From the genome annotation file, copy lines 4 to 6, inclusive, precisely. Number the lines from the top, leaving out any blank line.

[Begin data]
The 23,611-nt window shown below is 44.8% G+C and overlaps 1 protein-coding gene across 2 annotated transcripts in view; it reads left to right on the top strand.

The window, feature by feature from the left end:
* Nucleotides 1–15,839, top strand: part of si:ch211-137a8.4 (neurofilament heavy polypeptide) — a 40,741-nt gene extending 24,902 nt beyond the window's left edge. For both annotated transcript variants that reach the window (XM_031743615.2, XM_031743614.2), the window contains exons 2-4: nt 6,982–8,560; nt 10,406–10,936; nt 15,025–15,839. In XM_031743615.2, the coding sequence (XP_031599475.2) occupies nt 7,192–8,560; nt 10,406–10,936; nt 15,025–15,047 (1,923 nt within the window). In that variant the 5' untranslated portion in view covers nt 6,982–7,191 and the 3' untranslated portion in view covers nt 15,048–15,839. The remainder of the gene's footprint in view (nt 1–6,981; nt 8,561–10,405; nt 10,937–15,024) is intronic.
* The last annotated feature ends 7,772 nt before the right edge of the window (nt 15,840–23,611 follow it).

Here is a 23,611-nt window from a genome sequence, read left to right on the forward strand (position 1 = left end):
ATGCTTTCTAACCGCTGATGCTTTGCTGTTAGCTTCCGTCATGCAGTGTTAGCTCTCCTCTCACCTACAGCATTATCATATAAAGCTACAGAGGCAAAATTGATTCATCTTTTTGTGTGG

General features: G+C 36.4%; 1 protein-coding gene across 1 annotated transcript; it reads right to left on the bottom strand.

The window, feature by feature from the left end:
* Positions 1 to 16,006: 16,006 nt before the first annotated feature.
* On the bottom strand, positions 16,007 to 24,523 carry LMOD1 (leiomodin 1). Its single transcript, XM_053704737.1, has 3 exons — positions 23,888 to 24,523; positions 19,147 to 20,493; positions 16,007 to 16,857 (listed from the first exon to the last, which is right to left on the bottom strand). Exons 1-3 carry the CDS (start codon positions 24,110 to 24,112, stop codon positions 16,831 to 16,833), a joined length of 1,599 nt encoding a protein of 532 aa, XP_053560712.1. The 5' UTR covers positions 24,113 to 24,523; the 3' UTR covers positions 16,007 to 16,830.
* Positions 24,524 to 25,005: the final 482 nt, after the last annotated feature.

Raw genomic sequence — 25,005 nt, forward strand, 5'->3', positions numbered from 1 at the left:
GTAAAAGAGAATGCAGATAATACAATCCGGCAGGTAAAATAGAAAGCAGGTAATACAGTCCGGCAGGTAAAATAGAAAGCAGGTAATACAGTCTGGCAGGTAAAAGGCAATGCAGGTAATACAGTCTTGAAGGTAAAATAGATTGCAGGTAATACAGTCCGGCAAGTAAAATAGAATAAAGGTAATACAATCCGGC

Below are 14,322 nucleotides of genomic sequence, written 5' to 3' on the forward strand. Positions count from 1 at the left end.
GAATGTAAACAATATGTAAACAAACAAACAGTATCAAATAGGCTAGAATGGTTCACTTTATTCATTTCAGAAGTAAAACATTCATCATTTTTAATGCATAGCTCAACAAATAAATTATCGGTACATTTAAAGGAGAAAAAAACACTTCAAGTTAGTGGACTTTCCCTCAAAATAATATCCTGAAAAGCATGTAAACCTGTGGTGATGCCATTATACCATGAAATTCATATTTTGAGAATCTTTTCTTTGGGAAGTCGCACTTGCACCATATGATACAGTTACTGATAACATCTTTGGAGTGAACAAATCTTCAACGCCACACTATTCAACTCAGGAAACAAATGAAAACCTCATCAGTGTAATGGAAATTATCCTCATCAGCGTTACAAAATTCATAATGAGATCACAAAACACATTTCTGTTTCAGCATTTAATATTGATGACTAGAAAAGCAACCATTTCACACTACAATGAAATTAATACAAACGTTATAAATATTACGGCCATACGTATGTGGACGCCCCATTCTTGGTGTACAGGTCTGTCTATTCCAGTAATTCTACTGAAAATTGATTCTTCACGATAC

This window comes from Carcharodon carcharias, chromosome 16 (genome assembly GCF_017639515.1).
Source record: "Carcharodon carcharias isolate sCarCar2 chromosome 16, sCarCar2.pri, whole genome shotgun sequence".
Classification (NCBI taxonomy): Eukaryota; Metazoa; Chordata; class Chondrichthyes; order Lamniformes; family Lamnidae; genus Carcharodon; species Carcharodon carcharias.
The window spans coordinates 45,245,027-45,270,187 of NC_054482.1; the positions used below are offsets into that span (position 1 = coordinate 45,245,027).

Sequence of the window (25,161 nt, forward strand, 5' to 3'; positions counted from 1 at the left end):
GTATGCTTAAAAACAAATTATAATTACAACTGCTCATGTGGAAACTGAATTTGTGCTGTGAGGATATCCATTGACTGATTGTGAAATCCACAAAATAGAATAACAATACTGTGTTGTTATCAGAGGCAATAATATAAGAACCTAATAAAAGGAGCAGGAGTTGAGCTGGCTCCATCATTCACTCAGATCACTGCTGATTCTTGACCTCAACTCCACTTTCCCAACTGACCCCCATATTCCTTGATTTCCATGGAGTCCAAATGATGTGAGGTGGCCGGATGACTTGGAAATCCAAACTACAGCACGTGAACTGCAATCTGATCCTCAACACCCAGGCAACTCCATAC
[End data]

* The last annotated feature ends 7,772 nt before the right edge of the window (nt 15,840–23,611 follow it).

Here is a 23,611-nt window from a genome sequence, read left to right on the forward strand (position 1 = left end):
ATGCTTTCTAACCGCTGATGCTTTGCTGTTAGCTTCCGTCATGCAGTGTTAGCTCTCCTCTCACCTACAGCATTATCATATAAAGCTACAGAGGCAAAATTGATTCATCTTTTTGTGTGG